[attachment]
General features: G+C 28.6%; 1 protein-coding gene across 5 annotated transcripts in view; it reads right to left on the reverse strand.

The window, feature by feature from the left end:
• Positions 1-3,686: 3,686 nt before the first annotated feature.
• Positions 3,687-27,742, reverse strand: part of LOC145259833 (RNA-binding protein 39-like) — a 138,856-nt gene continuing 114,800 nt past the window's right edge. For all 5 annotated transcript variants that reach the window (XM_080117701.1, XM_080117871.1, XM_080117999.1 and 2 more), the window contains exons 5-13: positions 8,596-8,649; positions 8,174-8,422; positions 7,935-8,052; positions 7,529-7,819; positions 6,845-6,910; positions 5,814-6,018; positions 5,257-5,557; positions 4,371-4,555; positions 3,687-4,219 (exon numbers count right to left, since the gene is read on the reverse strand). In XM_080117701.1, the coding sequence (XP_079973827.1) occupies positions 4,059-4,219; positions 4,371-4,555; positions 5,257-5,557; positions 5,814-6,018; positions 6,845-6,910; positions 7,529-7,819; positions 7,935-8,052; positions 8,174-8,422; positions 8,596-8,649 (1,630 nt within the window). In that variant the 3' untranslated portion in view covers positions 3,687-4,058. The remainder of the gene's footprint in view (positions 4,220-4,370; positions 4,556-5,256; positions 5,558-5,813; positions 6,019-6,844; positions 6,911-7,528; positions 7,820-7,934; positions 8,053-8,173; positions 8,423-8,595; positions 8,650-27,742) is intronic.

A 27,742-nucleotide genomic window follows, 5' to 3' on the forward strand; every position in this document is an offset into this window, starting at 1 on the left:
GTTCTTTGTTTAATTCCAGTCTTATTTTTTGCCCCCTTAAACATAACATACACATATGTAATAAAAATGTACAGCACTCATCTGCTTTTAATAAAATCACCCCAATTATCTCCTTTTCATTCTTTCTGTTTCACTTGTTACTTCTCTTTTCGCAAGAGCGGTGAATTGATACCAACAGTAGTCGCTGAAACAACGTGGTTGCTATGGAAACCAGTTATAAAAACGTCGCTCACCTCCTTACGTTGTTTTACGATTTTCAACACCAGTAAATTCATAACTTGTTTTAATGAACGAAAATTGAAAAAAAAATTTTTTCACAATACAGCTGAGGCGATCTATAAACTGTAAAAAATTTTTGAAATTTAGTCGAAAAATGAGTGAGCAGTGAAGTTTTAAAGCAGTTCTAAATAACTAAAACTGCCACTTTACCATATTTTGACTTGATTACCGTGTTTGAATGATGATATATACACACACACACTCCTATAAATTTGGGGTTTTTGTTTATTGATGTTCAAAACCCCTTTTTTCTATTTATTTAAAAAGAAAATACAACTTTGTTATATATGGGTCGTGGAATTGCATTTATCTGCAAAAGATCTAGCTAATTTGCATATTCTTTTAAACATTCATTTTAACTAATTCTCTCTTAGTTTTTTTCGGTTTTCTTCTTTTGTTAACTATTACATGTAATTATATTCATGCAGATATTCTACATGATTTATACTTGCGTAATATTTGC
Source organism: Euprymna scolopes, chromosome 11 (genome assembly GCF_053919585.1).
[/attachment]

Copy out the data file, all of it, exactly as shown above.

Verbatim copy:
General features: G+C 28.6%; 1 protein-coding gene across 5 annotated transcripts in view; it reads right to left on the reverse strand.

The window, feature by feature from the left end:
• Positions 1-3,686: 3,686 nt before the first annotated feature.
• Positions 3,687-27,742, reverse strand: part of LOC145259833 (RNA-binding protein 39-like) — a 138,856-nt gene continuing 114,800 nt past the window's right edge. For all 5 annotated transcript variants that reach the window (XM_080117701.1, XM_080117871.1, XM_080117999.1 and 2 more), the window contains exons 5-13: positions 8,596-8,649; positions 8,174-8,422; positions 7,935-8,052; positions 7,529-7,819; positions 6,845-6,910; positions 5,814-6,018; positions 5,257-5,557; positions 4,371-4,555; positions 3,687-4,219 (exon numbers count right to left, since the gene is read on the reverse strand). In XM_080117701.1, the coding sequence (XP_079973827.1) occupies positions 4,059-4,219; positions 4,371-4,555; positions 5,257-5,557; positions 5,814-6,018; positions 6,845-6,910; positions 7,529-7,819; positions 7,935-8,052; positions 8,174-8,422; positions 8,596-8,649 (1,630 nt within the window). In that variant the 3' untranslated portion in view covers positions 3,687-4,058. The remainder of the gene's footprint in view (positions 4,220-4,370; positions 4,556-5,256; positions 5,558-5,813; positions 6,019-6,844; positions 6,911-7,528; positions 7,820-7,934; positions 8,053-8,173; positions 8,423-8,595; positions 8,650-27,742) is intronic.

A 27,742-nucleotide genomic window follows, 5' to 3' on the forward strand; every position in this document is an offset into this window, starting at 1 on the left:
GTTCTTTGTTTAATTCCAGTCTTATTTTTTGCCCCCTTAAACATAACATACACATATGTAATAAAAATGTACAGCACTCATCTGCTTTTAATAAAATCACCCCAATTATCTCCTTTTCATTCTTTCTGTTTCACTTGTTACTTCTCTTTTCGCAAGAGCGGTGAATTGATACCAACAGTAGTCGCTGAAACAACGTGGTTGCTATGGAAACCAGTTATAAAAACGTCGCTCACCTCCTTACGTTGTTTTACGATTTTCAACACCAGTAAATTCATAACTTGTTTTAATGAACGAAAATTGAAAAAAAAATTTTTTCACAATACAGCTGAGGCGATCTATAAACTGTAAAAAATTTTTGAAATTTAGTCGAAAAATGAGTGAGCAGTGAAGTTTTAAAGCAGTTCTAAATAACTAAAACTGCCACTTTACCATATTTTGACTTGATTACCGTGTTTGAATGATGATATATACACACACACACTCCTATAAATTTGGGGTTTTTGTTTATTGATGTTCAAAACCCCTTTTTTCTATTTATTTAAAAAGAAAATACAACTTTGTTATATATGGGTCGTGGAATTGCATTTATCTGCAAAAGATCTAGCTAATTTGCATATTCTTTTAAACATTCATTTTAACTAATTCTCTCTTAGTTTTTTTCGGTTTTCTTCTTTTGTTAACTATTACATGTAATTATATTCATGCAGATATTCTACATGATTTATACTTGCGTAATATTTGC
Source organism: Euprymna scolopes, chromosome 11 (genome assembly GCF_053919585.1).